While signing the income-tax-cut legislation Wednesday, Missouri Gov. Mike Parson said the estimated $760 million reduction, when fully phased in, will be “the largest tax cut in the state’s history.”

Under previous law, Missouri’s top individual income tax rate already was scheduled to fall from 5.3% to 5.2% in January, with the potential to gradually drop to 4.8% if revenue-growth triggers were met in future years. The new law will cut the tax rate to 4.95% in January and exempt the first $1,000 of income from taxation. The tax rate could drop to 4.8% as soon as 2024, if state tax revenue grows by at least $175 million over the high mark of the previous three years.

Missouri’s new law also authorizes three additional annual tax cuts that could eventually reduce the tax rate to 4.5%. Each reduction would occur only if state revenue grows by an inflation-adjusted $200 million over the high mark of the previous three years while also exceeding an inflation-adjusted baseline.

Parson said the cuts amount to a 5% reduction in people’s taxes. The nonprofit Missouri Budget Project estimates that a household earning $30,000 annually would save $17 next year, and $29 once the law is fully phased in. For a household earning $152,000 annually, first-year savings would be $348 and eventual savings would reach $759.

Parson also signed a law Wednesday authorizing $40 million of annual agricultural tax breaks benefitting meat processing facilities, urban farmers and biofuel retailers, among others.

TAX CUT HESITANCY

Some states have bucked the tax-cutting trend. Politically divided government has made agreement difficult among Republicans and Democrats in such states as Minnesota and Wisconsin. But tax relief also has failed in some entirely Republican-led states.

A Republican effort to call a special session of the Montana Legislature to provide tax rebates failed to draw enough support in September.

Oklahoma Gov. Kevin Stitt, a Republican, called the GOP-led state Legislature into a special session in June — and again in September — to consider a sales tax cut for groceries and a reduction in the individual income tax rate. But lawmakers adjourned without passing anything.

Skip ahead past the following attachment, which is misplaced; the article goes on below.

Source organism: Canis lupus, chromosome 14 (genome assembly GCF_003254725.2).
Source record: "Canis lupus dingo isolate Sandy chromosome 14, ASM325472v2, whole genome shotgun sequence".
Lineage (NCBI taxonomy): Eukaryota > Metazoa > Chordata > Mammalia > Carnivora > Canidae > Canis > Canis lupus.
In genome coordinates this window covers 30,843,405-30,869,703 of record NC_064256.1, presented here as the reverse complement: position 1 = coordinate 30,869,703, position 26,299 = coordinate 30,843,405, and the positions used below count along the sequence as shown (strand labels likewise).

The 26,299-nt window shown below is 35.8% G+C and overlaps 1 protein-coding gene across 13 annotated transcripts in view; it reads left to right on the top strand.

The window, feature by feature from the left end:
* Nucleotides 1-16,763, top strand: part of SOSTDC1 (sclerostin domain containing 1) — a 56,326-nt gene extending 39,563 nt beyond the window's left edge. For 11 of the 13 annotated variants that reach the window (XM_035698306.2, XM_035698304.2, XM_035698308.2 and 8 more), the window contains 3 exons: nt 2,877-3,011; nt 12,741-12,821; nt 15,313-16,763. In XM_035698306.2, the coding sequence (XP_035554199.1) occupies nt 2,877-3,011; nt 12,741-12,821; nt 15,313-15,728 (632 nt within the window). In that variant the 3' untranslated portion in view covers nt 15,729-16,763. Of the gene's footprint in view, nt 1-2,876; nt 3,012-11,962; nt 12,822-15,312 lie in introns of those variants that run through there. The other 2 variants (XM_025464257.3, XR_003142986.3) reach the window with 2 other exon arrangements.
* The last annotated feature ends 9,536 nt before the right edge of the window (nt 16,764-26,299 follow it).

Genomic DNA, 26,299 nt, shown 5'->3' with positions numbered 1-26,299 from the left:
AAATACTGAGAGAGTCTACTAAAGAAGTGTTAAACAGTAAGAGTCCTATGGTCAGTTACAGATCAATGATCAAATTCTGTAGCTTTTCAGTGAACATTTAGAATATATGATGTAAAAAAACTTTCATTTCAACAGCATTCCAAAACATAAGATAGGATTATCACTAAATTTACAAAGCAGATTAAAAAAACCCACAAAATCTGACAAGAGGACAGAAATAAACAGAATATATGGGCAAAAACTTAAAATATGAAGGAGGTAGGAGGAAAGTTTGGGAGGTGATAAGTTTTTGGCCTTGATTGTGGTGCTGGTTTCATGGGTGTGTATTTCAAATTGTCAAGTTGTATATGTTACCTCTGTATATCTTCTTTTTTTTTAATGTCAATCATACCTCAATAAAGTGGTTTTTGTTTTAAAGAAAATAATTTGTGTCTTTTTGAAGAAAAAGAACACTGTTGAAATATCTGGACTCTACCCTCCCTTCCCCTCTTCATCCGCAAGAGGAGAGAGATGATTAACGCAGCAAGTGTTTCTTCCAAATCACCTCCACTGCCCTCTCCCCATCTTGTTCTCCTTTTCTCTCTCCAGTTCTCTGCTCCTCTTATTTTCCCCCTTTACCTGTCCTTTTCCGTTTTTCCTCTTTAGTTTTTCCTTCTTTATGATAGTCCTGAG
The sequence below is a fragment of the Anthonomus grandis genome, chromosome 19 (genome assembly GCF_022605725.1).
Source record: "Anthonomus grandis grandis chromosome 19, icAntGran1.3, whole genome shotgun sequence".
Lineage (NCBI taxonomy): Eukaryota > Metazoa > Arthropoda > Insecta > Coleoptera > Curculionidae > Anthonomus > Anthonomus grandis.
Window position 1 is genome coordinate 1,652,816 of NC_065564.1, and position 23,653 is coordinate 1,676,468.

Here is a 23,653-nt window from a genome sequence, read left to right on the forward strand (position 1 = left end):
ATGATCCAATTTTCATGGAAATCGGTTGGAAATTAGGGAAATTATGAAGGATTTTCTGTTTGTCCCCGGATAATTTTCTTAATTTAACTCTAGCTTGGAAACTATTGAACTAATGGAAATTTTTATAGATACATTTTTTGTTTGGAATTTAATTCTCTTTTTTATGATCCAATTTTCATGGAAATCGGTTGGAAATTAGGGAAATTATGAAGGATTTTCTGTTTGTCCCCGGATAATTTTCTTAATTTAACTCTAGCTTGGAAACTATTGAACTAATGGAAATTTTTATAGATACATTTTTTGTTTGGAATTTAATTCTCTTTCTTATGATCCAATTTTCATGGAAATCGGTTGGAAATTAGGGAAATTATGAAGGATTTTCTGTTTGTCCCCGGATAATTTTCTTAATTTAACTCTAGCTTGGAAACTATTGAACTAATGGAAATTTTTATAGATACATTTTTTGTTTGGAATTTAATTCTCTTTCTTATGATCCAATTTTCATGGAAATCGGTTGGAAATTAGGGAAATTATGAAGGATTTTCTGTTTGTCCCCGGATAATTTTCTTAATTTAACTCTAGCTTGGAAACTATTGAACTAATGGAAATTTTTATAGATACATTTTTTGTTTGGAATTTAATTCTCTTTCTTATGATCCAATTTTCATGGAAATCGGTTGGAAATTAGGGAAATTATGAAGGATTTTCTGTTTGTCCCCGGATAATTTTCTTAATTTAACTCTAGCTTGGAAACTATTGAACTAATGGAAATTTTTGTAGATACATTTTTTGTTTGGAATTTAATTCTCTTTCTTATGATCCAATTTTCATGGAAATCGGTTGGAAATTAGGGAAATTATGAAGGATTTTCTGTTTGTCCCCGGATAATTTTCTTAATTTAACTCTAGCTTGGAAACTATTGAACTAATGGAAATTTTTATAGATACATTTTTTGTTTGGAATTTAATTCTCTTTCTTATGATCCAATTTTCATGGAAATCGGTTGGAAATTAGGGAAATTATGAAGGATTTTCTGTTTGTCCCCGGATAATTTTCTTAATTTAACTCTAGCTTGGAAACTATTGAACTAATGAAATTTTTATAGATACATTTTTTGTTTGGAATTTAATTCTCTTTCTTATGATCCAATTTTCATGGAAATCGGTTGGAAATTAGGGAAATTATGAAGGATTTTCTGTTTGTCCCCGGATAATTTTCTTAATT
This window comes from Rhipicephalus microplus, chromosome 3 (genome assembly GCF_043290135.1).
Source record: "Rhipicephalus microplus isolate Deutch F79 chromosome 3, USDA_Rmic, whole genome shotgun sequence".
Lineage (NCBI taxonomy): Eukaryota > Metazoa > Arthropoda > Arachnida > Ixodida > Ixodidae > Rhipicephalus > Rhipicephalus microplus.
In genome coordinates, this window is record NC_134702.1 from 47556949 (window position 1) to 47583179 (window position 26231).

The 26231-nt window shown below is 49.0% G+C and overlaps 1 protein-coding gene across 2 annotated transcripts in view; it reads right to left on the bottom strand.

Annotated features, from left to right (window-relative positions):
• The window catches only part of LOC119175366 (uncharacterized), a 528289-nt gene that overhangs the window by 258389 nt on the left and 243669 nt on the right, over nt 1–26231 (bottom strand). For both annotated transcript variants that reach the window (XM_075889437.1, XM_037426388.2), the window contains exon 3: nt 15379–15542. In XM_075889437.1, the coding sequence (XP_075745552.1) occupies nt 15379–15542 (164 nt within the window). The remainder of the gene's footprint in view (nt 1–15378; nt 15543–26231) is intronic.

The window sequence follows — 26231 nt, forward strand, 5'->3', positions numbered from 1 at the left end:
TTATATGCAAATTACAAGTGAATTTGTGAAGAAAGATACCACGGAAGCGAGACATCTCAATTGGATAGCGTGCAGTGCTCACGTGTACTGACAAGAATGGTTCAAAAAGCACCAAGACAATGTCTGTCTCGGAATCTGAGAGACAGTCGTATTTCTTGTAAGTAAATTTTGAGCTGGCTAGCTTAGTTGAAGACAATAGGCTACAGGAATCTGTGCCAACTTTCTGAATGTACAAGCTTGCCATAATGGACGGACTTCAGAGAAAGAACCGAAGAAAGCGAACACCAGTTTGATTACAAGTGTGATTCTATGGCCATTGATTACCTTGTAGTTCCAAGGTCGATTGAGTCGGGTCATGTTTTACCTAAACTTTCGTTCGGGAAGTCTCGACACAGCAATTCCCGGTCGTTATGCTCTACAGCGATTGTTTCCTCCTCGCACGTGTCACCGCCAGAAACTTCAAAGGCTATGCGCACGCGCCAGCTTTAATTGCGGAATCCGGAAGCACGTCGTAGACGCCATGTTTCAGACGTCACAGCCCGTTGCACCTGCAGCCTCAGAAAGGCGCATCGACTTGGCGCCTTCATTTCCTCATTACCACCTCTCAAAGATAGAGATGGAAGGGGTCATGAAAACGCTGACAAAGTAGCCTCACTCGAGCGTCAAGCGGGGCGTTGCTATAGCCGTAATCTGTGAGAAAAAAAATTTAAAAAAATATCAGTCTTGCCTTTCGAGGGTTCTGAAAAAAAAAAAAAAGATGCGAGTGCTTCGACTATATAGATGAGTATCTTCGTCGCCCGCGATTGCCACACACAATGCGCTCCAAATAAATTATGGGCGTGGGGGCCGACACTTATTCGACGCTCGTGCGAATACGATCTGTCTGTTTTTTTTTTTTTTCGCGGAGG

West Virginia Gov. Jim Justice, a Republican, also called lawmakers into special session this summer to consider an income tax cut. But the Republican-led Legislature has not passed it. GOP Senate leaders instead have proposed to cut personal property taxes. In November, voters will decide on a constitutional amendment that would allow lawmakers to eliminate property taxes on business equipment and inventory. Justice has spoken against the proposal, saying it could harm schools and counties that rely on property taxes.

BALLOT PROPOSALS

Despite recent tax rebates, voters in some states will be considering ballot measures this November to increase taxes for certain purposes.

California provided rebates between $200 and $1,050 this year to individuals earning less than $250,000 annually and households earning less than $500,000. A proposition going before voters would impose an additional 1.75% tax on personal income over $2 million, with the proceeds to fund electric vehicle initiatives and wildfire prevention.

Soaring tax collections in Massachusetts have triggered a decades-old law that will return more than $2.9 billion to taxpayers, with refund checks expected to begin in November. That same month, voters will consider a proposed tax increase on incomes over $1 million to benefit education, public transportation and roads.

Colorado accelerated the payment of a constitutionally mandated rebate of $750 per individual and $1,500 for couples this year. The checks arrived before a fall election in which voters will weigh a pair of ballot measures — one cutting the income tax rate from 4.55% to 4.4%, the other increasing taxes on income over $300,000 to benefit school meal programs.

___

Follow David A. Lieb at: http://twitter.com/DavidALieb

Copyright © The Associated Press. All rights reserved. This material may not be published, broadcast, rewritten or redistributed.

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EXPLAINER: Tax cut trend reaches two-thirds of states